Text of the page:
Estonia’s solution would fit everyone

Marko Talur

PHOTO: Aivar Pau

We discussed the topics of the Tallinn Digital Summit with Estonian tax adviser in Brussels Marko Talur mere minutes after the international meeting. Talur makes no secret of the fact Estonia’s presidency has been an intense period for him: colossal background work, consultations, briefing of leaders. He found time for the interview during his lunch break when the time was already past seven o’clock.

Where do things stand in Europe today? Clearly there are those not interested in taxing digital giants?

There are countries that want to move forward very quickly. Others are skeptical. And there is a great number of countries for which the subject matter is unexpected and that haven’t considered it.

Where does Estonia stand?

We started it! (Laughs.) And the French went with it.

What is Estonia’s plan?

Our goal is a long-term solution that is not aimed at specific companies or countries. We have been saying since the first days of our presidency that there is backwardness in international tax policy, and that it concerns everyone to an equal degree.

We recommend the world to remain within the framework of existing tax rules; to perfect them, instead of creating new taxes.

Companies usually pay taxes where they have a physical presence. How would we complement international tax rules?

It is called a virtual permanent place of business. We believe it is the best solution for it would be the same for everyone – both big companies and small, irrespective of where they’re from. And what is paramount: irrespective also of their sector and area of activity.

It is our goal to change the concept so that a permanent place of business would also concern digital presence.

While it sounds good, how would you establish digital presence?

We are talking about client base. For example, the number of clients in a given country. There is also talk of turnover. Whether the service is localized is another aspect to consider.

Would Postimees buying an ad on Facebook aimed at people in Estonia constitute the latter’s digital presence in Estonia and obligation to pay taxes here?

We could reverse that example: it would be decisive if Facebook found a client, not the other way around. Facebook would have to do something specific to be present in Estonia. It has created a sufficient client base, proposed domestic bank transfers as a form of payment, created Estonian customer support. In summary, the company would have to do something that could be compared to it having a physical presence in the country.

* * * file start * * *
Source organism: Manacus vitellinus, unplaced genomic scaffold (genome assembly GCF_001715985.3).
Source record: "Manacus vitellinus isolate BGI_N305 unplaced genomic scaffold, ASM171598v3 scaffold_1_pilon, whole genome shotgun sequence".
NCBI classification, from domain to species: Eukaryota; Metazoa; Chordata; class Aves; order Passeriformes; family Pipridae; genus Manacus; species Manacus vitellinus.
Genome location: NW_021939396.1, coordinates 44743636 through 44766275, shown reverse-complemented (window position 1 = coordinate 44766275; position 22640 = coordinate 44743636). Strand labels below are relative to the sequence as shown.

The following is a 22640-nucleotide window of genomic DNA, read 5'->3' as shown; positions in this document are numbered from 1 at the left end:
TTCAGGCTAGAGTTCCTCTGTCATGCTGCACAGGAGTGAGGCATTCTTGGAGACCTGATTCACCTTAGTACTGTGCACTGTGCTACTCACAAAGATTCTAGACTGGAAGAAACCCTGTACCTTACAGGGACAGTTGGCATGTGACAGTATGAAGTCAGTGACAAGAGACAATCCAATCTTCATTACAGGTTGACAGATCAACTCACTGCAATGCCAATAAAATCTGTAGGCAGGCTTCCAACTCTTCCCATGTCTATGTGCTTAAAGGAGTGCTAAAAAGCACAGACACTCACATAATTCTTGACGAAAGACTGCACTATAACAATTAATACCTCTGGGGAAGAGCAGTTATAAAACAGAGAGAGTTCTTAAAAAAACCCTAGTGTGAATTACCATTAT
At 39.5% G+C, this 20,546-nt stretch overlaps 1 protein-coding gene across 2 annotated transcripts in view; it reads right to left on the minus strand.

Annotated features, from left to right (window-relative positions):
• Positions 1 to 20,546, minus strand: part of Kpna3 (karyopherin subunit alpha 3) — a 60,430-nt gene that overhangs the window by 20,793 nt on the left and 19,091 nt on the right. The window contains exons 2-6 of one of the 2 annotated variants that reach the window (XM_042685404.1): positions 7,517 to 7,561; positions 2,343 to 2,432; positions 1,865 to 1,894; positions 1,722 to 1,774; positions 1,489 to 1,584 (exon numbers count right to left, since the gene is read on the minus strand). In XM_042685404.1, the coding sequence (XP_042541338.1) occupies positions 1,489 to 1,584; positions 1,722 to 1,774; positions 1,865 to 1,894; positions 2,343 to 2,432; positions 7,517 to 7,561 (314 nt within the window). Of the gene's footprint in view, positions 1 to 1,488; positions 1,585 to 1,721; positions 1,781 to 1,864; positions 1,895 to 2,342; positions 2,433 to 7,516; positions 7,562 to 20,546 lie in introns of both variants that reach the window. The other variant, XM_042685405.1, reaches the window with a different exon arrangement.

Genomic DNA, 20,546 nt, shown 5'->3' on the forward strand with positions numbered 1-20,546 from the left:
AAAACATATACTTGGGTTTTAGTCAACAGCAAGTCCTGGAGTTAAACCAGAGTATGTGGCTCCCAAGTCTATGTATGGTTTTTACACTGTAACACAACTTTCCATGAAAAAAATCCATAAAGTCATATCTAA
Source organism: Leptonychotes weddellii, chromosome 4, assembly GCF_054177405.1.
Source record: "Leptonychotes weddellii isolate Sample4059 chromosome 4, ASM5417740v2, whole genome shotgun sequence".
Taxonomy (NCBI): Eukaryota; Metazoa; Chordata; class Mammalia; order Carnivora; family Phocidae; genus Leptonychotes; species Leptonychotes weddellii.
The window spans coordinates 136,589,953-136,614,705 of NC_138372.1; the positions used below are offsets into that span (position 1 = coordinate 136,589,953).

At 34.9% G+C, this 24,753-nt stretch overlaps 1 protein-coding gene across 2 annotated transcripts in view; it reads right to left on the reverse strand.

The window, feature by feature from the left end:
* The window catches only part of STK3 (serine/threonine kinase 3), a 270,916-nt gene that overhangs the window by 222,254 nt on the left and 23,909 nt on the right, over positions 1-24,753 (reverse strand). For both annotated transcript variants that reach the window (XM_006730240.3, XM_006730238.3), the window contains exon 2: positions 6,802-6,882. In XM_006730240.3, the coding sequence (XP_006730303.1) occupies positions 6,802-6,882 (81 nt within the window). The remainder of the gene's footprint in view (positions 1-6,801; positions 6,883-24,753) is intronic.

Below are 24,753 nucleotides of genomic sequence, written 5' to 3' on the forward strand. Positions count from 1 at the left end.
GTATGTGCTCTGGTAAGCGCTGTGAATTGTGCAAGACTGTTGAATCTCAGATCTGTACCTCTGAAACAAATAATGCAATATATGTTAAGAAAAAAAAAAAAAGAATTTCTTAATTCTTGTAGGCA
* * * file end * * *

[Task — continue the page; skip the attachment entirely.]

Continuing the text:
What would happen if payments were handled exclusively through PayPal and the site would only be available in English while we would continue to consume its services on a massive scale? Would it not be present in that case?

Indeed, it is immensely difficult to draw the line. A single criterion will not be enough for a decision. Just as no one is taxed automatically just because they open an office in Estonia today. I would emphasize that Estonia is not talking about taxing individual companies, like Facebook or Google, but rather a global levelling of tax rules.

Why is Estonia’s proposal referred to as a long-term solution? And how long is long-term?

It is long-term considering the time it will take to carry into force. Countries are very conservative when it comes to tax changes as it directly affects their revenue. There is no hope of reaching an agreement tomorrow as all tax changes have beneficiaries and casualties. It is feared that the new concept could alter distribution of revenue in other fields.

Ideas for taxation of digital economy have been proposed by France, Italy, Germany, and Spain?

Their goal is to get a part of tax revenue they believe they’re entitled to. However, relevant global agreements would take too long from the point of view of Estonia’s proposal of virtual permanent place of business. They simply want to lay down a new tax. It would be an equalization fee to target turnover created in countries of destination.

There are a lot of questionable aspects as it remains unclear how it will be collected. Business models differ greatly. Let us take subscriptions-based Netflix or Facebook that lives on corporate ads. It would also be unclear who would have to pay the fee in case of those examples.

It is not impossible the end consumer of digital services would have to pay?

Yes; however, it would no longer be taxation of Facebook in that case. Thus, we come to the question of what it is we want: to collect tax revenue, or to put an end to a situation where a sector has a competitive edge in the form of lower taxes.

What will happen next? Will the solution offered by Estonia become the global standard?

We need to continue our work in the Brussels workgroups headed by Estonia. We want to give all proposals content and create a situation where all 28 member states would perceive their choices in the same way. We want to have a single and clear European preference by December. If we can show the OECD a strong common position, there is hope the rest of the world will follow.

We have achieved a situation where European leaders did not give a single press conference in Estonia that did not touch on the issue.

We are very grateful for this level of attention. We hope it has convinced several member states to join us, and that it will convince yet others. However, we will stick to our guns in that the problem is not with individual companies, and our measures cannot be aimed against isolated firms just to get more money out of them. That would be highly unfair.

We are not only talking about the advertising business; Estonia is proposing a solution to a structural problem: how to tax companies that have turnover, clients, and localized services in foreign countries in a situation where they don’t have physical presence there.